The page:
Fab Lab Connect met with teachers and Fab Managers at Saint Joseph High School in Brooklyn this summer. They had an excellent experience putting together Curriculum for this school year.
But the feeling for the students at this all-girls Catholic high school was overwhelming excitement to start the school year, to use hands-on, project-based learning, especially with robots and drones.
The new school year promises to teach writing or “copying and pasting” code in sequences. The students learn how robots can perform actions such as speech and movement through the programming. And, they get use of Parrot Mambo to learn how to program drones using simple “drag and drop code” with the Tynker platform.
This past March, the students of SJHS built the Ultimaker 3D printing machine from scratch. And this summer, they got woodworking experience constructing the tables for the different stations of their School Fab Lab.
During workshops over the summer, students received purple tee-shirts – with “St. Joseph High School” and “Fab Lab Connect” printed on them – helping solidify the team.
The Curriculum subjects of the first few classes of the new school year are “Industrial Revolution,” “Intro to Fab Lab,” “Women in Tech” and “The Marshmallow Challenge.” Some of the upcoming topics include timely applications of Virtual Reality, Augmented Reality and Mixed Reality.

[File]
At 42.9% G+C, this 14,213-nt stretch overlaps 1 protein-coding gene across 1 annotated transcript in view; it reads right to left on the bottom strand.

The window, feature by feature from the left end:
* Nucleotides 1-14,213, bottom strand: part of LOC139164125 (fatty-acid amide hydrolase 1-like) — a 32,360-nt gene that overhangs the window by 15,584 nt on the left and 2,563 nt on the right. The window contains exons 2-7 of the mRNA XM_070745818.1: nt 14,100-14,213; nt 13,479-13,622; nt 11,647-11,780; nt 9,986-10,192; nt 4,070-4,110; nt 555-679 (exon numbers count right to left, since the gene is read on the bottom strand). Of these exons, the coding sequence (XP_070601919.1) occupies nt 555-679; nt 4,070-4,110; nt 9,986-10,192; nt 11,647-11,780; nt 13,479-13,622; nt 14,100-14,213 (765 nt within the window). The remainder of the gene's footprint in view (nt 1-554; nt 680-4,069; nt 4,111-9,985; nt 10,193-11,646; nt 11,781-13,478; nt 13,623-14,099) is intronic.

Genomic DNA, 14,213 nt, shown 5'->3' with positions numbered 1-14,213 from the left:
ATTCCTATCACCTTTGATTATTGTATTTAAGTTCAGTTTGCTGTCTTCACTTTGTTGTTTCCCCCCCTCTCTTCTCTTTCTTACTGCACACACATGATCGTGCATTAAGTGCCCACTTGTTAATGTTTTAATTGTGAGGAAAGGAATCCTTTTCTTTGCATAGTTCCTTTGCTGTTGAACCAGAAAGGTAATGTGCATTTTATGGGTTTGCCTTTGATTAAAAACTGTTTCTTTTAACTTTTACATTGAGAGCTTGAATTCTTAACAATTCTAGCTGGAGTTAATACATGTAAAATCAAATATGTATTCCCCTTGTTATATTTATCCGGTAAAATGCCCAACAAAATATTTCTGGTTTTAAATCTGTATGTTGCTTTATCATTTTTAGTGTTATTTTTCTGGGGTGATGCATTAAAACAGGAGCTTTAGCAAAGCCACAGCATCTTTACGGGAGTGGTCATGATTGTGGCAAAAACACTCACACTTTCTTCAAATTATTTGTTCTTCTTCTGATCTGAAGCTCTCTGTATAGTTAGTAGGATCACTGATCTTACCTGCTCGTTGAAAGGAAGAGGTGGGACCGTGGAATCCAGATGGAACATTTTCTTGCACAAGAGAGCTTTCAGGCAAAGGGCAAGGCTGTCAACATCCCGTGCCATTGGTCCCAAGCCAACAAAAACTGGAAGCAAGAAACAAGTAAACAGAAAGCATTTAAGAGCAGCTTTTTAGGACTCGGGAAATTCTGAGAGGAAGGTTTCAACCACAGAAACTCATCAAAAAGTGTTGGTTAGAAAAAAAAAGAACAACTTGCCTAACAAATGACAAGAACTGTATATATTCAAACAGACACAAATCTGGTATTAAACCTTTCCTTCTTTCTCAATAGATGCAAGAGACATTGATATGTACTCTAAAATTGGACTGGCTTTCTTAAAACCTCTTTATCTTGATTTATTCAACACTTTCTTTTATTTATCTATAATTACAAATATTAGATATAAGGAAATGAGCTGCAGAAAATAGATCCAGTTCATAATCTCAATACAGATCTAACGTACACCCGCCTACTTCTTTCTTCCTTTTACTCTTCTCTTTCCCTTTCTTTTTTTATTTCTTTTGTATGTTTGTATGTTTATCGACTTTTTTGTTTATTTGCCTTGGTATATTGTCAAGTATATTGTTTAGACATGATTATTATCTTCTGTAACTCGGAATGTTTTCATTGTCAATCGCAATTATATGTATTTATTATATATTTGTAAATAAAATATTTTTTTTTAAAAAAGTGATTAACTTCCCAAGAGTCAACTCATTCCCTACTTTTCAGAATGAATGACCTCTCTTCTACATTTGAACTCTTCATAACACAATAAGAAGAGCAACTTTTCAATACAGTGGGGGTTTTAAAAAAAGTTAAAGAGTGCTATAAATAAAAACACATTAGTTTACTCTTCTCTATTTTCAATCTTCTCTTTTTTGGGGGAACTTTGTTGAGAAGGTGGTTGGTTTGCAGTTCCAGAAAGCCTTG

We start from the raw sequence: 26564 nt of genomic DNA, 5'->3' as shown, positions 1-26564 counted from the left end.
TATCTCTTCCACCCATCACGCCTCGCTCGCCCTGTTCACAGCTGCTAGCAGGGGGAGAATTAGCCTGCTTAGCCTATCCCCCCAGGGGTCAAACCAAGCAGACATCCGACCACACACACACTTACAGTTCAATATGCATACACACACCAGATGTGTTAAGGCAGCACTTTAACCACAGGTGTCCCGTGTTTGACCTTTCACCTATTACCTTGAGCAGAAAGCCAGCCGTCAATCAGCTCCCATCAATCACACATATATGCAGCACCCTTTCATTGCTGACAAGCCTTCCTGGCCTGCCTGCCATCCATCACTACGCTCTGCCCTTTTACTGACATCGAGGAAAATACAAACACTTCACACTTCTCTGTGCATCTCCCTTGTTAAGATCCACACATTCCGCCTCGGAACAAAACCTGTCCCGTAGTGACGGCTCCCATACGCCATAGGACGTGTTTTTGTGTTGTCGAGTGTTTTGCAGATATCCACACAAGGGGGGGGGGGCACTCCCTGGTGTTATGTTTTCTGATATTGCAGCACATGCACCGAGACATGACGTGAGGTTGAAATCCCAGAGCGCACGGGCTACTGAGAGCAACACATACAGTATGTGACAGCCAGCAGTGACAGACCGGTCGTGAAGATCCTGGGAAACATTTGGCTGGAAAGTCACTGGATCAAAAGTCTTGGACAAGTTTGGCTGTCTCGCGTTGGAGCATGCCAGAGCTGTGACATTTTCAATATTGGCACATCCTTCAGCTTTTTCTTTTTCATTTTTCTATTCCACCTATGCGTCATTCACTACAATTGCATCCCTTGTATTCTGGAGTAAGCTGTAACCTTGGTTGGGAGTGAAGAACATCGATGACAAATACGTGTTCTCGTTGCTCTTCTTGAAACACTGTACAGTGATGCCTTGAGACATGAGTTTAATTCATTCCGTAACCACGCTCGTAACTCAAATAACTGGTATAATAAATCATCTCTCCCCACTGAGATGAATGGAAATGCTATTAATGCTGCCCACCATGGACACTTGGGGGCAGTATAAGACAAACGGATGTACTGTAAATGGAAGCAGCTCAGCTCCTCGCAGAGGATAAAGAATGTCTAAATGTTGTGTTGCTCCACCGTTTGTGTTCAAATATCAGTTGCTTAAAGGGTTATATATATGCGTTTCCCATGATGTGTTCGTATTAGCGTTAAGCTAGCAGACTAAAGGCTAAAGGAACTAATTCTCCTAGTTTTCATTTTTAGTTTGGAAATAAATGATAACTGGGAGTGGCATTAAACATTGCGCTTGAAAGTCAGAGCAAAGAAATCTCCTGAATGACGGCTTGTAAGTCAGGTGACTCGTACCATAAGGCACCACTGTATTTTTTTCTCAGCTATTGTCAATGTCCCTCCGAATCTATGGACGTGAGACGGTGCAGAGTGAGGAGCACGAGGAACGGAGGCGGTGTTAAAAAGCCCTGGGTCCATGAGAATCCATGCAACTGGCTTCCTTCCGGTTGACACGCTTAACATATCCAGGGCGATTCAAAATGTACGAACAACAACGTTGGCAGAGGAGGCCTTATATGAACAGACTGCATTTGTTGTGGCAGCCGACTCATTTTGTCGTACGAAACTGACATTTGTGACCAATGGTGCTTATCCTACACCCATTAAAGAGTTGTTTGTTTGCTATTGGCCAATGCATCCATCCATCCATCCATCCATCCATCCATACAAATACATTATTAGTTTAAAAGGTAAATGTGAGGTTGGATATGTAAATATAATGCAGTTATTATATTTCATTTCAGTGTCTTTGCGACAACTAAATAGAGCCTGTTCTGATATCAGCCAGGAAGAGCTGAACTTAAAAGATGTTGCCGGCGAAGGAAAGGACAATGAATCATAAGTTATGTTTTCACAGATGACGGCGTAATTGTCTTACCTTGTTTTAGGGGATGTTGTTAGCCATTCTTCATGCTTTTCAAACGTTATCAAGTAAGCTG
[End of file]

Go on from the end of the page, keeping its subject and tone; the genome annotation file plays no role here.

We will continue to report on the curriculum and digital fabrication of the young women of Saint Joseph High School as they work in both subtractive and additive technology for education: 3D printers, laser cutters, milling machines, vinyl cutters, and CNC machines.
Past posts from FLC about SJHS:
More about SJHS:
Established in 1904 in historic downtown Brooklyn, St. Joseph High School was founded by the Sisters of St. Joseph of Brentwood, New York. Today, the school provides academic rigor and excellent college and career preparation to young women with diverse backgrounds and faiths from all five boroughs of New York City.
St. Joseph High School site – STEM Program